I was aware that there is a large Jamaican population in Toronto, but it was nice to experience this for myself. It’s my heritage after all. At the local hair salon that became my go-to salon for braids, I got chatting to (and exchanged numbers with) a Jamaican lady, who’d moved to Toronto some 20 years ago. I met Jamaican staff in supermarkets; in restaurants (not just Caribbean takeaways); at Toronto’s Pearson Airport; at the local park where I took my children... Jamaica to di world!

As such, I had no trouble finding Caribbean groceries when I needed them. In fact, we were fortunate enough to be located round the corner from popular street, Danforth Avenue – home to several Caribbean takeaways and grocery stores stocking yam, green banana and plantain a plenty!

4. Hooray for black music

Imagine my delight at hearing Toots and the Maytals’ Sweet and Dandy blaring out of our car radio in the middle of the day. And it wasn’t a pirate radio station, a local radio station or a digital station that could only be heard via DAB radio.

Toronto station G98.7FM was like a Godsend. A legal radio station that serves listeners throughout the entire city, it plays everything from reggae to R&B, hip-hop, soca, gospel, Afrobeats... an array of black music – classic and contemporary – all day every day.

And with us arriving in Toronto during their Black History Month, it was an added bonus that the station delivered short segments that celebrated a host of black Canadian historical figures throughout the month. Listening to this station reminded me why UK lovers of black music were saddened by the demise of much-loved Choice FM.

5. Celebrations for independence days
On February 22, I heard that Toronto’s City Hall would be holding a flag raising ceremony to mark St. Lucia’s independence. Convinced it was a random one-off, I headed to City Hall's website and discovered that the city in fact marks numerous independence days throughout the year.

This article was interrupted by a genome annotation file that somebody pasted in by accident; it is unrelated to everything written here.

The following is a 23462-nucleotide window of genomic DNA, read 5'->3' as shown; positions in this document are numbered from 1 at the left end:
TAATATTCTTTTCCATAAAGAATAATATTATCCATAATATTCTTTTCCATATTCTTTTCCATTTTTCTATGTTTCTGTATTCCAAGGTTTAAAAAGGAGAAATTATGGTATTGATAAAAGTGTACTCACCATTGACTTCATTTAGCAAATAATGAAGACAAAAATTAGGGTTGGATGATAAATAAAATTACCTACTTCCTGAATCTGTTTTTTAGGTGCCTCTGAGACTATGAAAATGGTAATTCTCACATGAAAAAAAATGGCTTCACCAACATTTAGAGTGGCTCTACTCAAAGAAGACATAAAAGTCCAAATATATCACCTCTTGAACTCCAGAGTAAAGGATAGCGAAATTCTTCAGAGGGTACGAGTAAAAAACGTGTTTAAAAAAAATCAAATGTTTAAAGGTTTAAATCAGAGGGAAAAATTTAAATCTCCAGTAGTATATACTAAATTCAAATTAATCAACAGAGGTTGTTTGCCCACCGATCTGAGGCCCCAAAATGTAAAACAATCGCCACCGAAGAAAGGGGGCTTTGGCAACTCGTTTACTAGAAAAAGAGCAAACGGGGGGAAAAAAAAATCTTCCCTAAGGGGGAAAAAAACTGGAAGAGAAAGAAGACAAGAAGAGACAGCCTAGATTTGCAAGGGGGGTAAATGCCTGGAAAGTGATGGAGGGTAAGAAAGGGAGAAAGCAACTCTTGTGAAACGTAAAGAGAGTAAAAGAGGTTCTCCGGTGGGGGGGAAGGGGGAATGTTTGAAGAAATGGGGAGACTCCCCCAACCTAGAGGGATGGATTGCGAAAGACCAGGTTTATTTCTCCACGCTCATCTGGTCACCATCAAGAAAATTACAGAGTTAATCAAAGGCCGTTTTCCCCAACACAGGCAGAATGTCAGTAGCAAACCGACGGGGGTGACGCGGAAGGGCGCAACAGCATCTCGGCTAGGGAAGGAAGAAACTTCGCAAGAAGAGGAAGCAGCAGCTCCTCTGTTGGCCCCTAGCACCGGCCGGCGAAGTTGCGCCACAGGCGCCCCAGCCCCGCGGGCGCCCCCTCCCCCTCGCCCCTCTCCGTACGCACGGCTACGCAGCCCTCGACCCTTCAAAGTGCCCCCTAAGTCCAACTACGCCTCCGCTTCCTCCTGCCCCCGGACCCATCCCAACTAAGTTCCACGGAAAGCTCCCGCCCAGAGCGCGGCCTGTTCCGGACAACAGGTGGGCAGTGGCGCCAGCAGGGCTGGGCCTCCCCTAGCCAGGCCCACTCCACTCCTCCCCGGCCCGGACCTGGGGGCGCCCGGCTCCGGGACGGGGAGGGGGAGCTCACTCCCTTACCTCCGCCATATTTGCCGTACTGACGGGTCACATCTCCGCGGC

“Flag raisings enhance public awareness of activities such as fundraising drives, multi-cultural events and national or independence days,” the website reads. And indeed, subsequent flag raising ceremonies took place to mark the independence days of countries including Dominican Republic (February 27), Ghana (March 6), Sierra Leone (April 27) and many more throughout the year. I thought this recognition of other countries’ independence days was nice.

6. Black Brits love life in Toronto

Ok, I didn’t speak to every black Brit in Toronto. But those I did speak to – friends I made, as well the countless connections I made via social media – were adamant that moving to Toronto was the best thing they could have done for their families.
Those with sons insisted that their youngsters are less susceptible to the pitfalls that face some of our young black boys in the UK.

One father admitted to me that he sometimes wished his 14-year-old son was “a bit tougher” than he is. But he said he always reminds himself that part of the reason his family left London for Toronto four years ago, was to ensure that said son didn’t end up “being hardened” by life in London – something he saw happening to several of his son’s peers – fellow black boys – in their former east London hometown.

No black folks I spoke to told me that Toronto is racism free. But they all say they have no regrets about leaving London and insist they’re all living their best lives in the Canadian city.

Read every story in our hardcopy newspaper for free by downloading the app.

Facebook Comments